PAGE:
Also of concern is the somewhat flailing policy of the Ottawa government on tax reforms. The latest (crass) attempt to extract money from the unsuspecting came with the CRA’s plan to tax employee discounts which in the face of reaction  (CRA under fire for new rule to tax employee discounts), may have been nipped in the bud.
Paul Wells is not impressed either: Throw another minister on the bonfire: the ballad of Bill Morneau – this is particularly entertaining as he links his argument to Richard Thaler’s theories.

Oh, for those who worry about the CBC’s pro-Liberal bias, Neil Macdonald’s Central ethos of the Trudeau government is to make all public statements as mushy as possible should disabuse them of that concern.

Less than a month away from municipal election (5 November) competition is heating up. Although we now live in Montreal, we are avidly watching the mayoralty race in Westmount where for so many years, Peter Trent was acclaimed. CBC rounds up the issues and candidates: More parking, less biking, and other proposals to unseat Westmount’s mayorIncumbent Christina Smith is trying to hold onto to her job in the face of stiff competition

Referenda
Pretty much everyone agrees that Spain has completely mishandled the Catalonia referendum. It would seem that Carles Puigdemont is the (only) adult in the room. See Catalonia baulks at formal independence declaration to allow talks
Wednesday Night’s two Davids look at the Kurds’ vote for independence
David Jones: Kurdish Independence a Long Shot, But Possible, reminding us that “the states with such Kurdish populations: Iraq, Iran, Syria, and Turkey have no interest in being graciously accommodating to Kurdish aspirations. Moreover, bilateral Western relations with these states are deemed far more important than supporting chaotic Kurdish efforts for independence. This isn’t malign indifference, but rather realpolitik buttressed by the further problem that some Turkish Kurds are designated as terrorists.”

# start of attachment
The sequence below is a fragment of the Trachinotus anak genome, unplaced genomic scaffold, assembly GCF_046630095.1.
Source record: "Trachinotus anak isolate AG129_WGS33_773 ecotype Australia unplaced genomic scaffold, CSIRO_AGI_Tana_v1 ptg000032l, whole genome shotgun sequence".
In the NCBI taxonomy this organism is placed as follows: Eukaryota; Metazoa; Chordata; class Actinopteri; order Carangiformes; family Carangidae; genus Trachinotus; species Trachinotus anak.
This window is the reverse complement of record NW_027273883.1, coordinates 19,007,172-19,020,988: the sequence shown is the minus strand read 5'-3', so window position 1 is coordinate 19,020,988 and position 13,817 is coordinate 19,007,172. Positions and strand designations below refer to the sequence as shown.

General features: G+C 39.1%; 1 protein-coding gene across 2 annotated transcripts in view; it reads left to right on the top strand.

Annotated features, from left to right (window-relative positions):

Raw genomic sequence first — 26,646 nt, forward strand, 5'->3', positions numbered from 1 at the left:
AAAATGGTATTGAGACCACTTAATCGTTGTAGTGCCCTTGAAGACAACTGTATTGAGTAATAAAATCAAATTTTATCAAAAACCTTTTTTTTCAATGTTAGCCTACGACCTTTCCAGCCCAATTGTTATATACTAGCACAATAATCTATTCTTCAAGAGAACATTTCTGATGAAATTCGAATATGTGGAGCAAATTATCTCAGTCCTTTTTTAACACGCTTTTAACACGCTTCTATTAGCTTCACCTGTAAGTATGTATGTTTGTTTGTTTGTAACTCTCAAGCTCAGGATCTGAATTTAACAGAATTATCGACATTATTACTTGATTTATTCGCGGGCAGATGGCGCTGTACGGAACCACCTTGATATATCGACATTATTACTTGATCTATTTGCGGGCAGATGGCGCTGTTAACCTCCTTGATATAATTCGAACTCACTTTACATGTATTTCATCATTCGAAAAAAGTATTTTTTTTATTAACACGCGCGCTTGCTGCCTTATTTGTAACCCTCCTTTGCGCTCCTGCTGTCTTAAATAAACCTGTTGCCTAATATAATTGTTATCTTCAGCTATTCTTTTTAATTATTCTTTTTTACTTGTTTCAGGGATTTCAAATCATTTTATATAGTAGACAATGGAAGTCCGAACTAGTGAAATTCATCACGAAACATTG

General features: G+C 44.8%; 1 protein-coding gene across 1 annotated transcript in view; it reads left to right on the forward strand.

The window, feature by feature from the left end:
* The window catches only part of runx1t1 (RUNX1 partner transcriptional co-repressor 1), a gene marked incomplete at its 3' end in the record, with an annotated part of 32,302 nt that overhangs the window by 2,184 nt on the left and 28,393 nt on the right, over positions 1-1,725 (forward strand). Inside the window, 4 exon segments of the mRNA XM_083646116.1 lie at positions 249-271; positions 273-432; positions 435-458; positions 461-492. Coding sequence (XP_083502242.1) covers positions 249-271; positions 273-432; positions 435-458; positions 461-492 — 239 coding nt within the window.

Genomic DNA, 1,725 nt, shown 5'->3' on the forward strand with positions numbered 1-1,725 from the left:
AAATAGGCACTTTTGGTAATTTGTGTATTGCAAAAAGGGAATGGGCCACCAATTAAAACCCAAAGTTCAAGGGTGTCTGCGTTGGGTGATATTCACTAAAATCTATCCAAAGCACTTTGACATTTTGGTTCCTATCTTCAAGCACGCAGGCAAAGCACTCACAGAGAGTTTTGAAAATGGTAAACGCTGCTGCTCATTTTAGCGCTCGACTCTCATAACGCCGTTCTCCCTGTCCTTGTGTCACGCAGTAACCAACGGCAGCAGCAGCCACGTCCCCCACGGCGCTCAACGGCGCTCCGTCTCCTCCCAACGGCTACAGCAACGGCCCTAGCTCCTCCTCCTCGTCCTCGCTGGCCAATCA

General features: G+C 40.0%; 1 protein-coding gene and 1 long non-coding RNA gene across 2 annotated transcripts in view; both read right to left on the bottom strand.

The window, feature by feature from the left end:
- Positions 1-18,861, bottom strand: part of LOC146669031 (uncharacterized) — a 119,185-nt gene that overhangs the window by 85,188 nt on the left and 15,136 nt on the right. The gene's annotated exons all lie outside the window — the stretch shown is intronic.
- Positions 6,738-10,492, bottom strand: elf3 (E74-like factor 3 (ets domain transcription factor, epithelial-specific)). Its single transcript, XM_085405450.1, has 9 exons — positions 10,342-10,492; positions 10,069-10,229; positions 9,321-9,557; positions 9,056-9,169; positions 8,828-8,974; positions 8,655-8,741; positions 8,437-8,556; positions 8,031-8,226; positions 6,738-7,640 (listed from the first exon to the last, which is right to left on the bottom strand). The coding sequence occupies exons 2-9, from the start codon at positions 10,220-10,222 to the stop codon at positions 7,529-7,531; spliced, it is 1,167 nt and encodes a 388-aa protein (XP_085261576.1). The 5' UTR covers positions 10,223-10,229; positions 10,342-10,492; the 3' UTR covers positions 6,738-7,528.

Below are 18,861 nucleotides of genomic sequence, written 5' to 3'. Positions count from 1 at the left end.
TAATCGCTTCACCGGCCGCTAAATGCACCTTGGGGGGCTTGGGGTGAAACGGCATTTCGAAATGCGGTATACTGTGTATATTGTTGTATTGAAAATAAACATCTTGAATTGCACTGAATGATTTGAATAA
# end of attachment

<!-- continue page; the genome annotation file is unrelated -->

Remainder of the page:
David Kilgour is a stronger advocate in The Kurds Have Made the Case for Kurdistan. He argues “The Kurdish people have more than earned their right to independence and the European empires, which drew the Middle East boundaries mostly to suit their own interests, are now mercifully gone. It is long overdue for the United States, Canada, and other democratic governments to stand with the Kurds instead of abandoning them again. American allies in the region, Europe, and Asia are watching carefully.Kurdistan, moreover, would help all members of the U.S.-led coalition fighting ISIS to push back against Russia and perhaps even to be an effective regional counter to Iran’s proposed Shiite crescent from Sanaa to Beirut.”

For Wednesday Nighters with spare change
The Glut of Private Jets Means ‘Insane’ Bargains for Buyers
Bombardier has offered discounts of as much as $7 million on the Challenger 350’s list price of about $26 million as it fends off competitors entering the super midsize space, he said. The weakness across the industry in private-jet sales is adding to the pressure on Bombardier, which is also struggling to sell its C Series commercial planes. The U.S. government slapped import duties of about 300 percent on the single-aisle jetliner in the last two weeks after a complaint by Boeing Co.

Westmount’s White House connection?
Rising star in Democratic party and possible Trump challenger in 2020 has Montreal roots
Kamala Harris’s political success is no surprise to those who knew her during her teen years at Westmount High School

For your calendar
Gerald Ratzer, billed as ‘believer in CC but it’s not primarily anthropogenic’ will be one of three experts on climate change to address the public at Victoria Hall on November 1

Leave a Comment

comm comm comm